Agustín Díaz Yanes • Director
"A movie without a strong woman in it doesn’t make sense"
by Alfonso Rivera
- Agustín Díaz Yanes returns in style with Oro, a violent film about the conquest of America, which has world-premiered at the 14th Seville European Film Festival
Oro [+see also:
interview: Agustín Díaz Yanes
film profile] is one of the most eagerly awaited titles of the year, not only on account of its star-studded Spanish cast (it stars José Coronado, Raúl Arévalo and Bárbara Lennie, for example), but also because it marks the return of one of the most highly respected directors in the country: Agustín Diaz Yanes, who has presented the movie at the 14th Seville European Film Festival. We met up with him in the unparalleled surroundings of the city’s General Archive of the Indies.
Cineuropa: We can’t skirt around asking you why you spent so long without filming anything...
Agustín Díaz Yanes: It’s because no one called. The only one who did was the late Pedro Costa, to write Jarabo, but that film didn’t come to anything. Then Mikel Lejarza from Atresmedia Cine called me, as he had the rights to the story by Arturo Pérez Reverte that Oro is based on. Then, very soon after, Enrique López Lavigne, from Apache Films, got on board the project.
And why did they overlook you like this, do you think?
It was a combination of several things: first of all, my last movie didn’t work as well as we thought it would; then I released that film just as the crisis was taking hold, and a whole generation of new directors and producers arrived on the scene, so it’s to be expected that they’d start pushing us, the older ones, aside.
There is also renewed demand though, isn’t there? For certain, more popular genres....
Yes – they’re trying to make a lot of comedy, and the type of film I’d made up until that point was more complex and more expensive. Alatriste [+see also:
film profile], from 2006, was a huge hit, and that came before Just Walking [+see also:
film profile], from 2008. It was another time, when we had more resources and a different sensibility.
Alatriste has several things in common with Oro: Arturo Pérez Reverte was involved in both storylines, they are both period films, and they portray our historical past...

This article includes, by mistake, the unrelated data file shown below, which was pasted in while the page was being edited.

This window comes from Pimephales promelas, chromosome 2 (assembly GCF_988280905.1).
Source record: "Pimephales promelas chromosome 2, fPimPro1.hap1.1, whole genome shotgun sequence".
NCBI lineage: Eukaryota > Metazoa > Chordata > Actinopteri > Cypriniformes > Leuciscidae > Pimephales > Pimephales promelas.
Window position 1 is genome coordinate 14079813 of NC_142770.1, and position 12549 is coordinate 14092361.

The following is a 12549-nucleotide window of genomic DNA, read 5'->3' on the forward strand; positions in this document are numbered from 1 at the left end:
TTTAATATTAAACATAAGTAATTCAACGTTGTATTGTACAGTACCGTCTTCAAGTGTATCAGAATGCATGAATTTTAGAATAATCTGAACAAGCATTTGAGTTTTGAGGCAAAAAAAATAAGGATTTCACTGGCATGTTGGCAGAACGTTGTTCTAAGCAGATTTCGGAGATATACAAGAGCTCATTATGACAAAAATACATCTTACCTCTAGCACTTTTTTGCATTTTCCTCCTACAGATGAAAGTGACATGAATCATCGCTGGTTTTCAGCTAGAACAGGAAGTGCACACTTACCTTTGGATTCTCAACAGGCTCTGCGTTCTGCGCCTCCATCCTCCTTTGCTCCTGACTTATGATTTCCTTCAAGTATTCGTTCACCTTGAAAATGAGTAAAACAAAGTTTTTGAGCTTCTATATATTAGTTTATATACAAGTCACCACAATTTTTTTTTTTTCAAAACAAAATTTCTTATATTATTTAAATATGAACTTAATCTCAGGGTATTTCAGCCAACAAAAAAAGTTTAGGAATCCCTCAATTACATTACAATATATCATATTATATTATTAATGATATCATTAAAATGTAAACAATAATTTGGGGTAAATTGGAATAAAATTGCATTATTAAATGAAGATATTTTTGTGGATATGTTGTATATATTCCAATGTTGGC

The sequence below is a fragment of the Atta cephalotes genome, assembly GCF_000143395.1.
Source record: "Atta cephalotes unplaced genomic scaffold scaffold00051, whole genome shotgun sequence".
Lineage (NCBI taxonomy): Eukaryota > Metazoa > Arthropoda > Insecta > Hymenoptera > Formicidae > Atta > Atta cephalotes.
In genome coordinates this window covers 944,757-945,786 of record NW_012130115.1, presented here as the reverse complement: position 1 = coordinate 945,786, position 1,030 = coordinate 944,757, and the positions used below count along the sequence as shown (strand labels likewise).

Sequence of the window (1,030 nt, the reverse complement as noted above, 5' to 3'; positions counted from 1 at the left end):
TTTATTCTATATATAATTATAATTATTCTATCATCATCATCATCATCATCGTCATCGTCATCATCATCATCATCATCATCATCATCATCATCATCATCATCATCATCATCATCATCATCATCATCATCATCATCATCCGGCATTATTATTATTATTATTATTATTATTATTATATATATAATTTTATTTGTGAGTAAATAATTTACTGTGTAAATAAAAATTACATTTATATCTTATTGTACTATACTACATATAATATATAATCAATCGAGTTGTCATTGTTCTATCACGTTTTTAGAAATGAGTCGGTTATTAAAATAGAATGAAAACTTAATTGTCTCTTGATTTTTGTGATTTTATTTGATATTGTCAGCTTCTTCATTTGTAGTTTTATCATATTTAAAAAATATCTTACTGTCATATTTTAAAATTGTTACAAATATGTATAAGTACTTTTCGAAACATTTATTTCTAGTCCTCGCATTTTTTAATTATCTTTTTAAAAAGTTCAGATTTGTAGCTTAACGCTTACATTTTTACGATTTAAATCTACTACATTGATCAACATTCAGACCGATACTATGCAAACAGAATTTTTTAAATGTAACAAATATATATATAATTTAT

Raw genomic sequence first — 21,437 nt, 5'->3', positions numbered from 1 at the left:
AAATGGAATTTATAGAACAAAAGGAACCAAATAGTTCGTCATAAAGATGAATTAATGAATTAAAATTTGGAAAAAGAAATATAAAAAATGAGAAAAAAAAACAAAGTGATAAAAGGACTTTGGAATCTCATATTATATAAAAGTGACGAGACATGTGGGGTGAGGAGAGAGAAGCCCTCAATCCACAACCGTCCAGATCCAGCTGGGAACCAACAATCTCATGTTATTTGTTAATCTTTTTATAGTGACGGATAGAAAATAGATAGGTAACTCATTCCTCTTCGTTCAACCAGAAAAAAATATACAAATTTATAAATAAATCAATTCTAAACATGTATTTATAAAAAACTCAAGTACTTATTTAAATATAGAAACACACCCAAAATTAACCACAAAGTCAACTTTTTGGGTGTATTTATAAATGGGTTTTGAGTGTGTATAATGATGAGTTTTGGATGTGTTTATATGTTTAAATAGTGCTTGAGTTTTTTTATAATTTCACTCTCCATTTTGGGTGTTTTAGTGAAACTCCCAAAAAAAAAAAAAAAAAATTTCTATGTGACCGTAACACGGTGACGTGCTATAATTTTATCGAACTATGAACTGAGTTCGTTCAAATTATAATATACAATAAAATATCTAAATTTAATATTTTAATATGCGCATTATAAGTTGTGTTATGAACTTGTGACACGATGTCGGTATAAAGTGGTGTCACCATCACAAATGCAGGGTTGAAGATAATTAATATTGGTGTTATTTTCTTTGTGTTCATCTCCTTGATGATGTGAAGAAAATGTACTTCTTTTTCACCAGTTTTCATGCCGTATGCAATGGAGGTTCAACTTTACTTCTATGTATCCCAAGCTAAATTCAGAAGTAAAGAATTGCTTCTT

Yes, but they are different: Alatriste was a hero whom Arturo wrote six novels about, and they were hugely successful, whereas Oro was a story about anonymous people. But they do share the fact that they are historical movies that we made through a joint effort. For me, Alatriste was almost like a Master’s degree in historical settings: the wardrobe, the make-up, the records... I had been trained up in those aspects so that I could then take on the same kind of thing in Oro.
In any case, recreating the language from another period must be more complicated than doing the same thing with the costumes or the set design, correct?
In that respect, I followed a method used by the English: modernising the language but slipping in expressions from that period, because if you don’t do that, it gets very tiresome, since the language from that time was very ceremonial. That’s what I did in Alatriste: it sounded like it was taking place in the 16th century, using words from that time, but I combined them with modern-day expressions.
The film talks about the ambition for fame and fortune: a subject that is still very topical.
It’s universal: all the themes had already cropped up in Shakespeare and the Bible. The rest of us have just picked up subjects that were already found in the Greek tragedies and in our literature. They are always the same topics: love, money, ambition, jealousy, avarice and enmity.
The handful of women who appear in Oro are strong-willed and determined, just like those in the rest of your filmography.
I have always liked strong women: a movie without a strong woman in it doesn’t make much sense. Bárbara Lennie’s character is the most “me” in the whole film: the one I created most by myself. And there have been fierce women in cinema since the Golden Age of Hollywood: Barbara Stanwyck and Bette Davis played them then. And then in Italian cinema you had the great Anna Magnani. It’s all already been invented... Ever since Shakesperare, with Lady Macbeth.
(Translated from Spanish)
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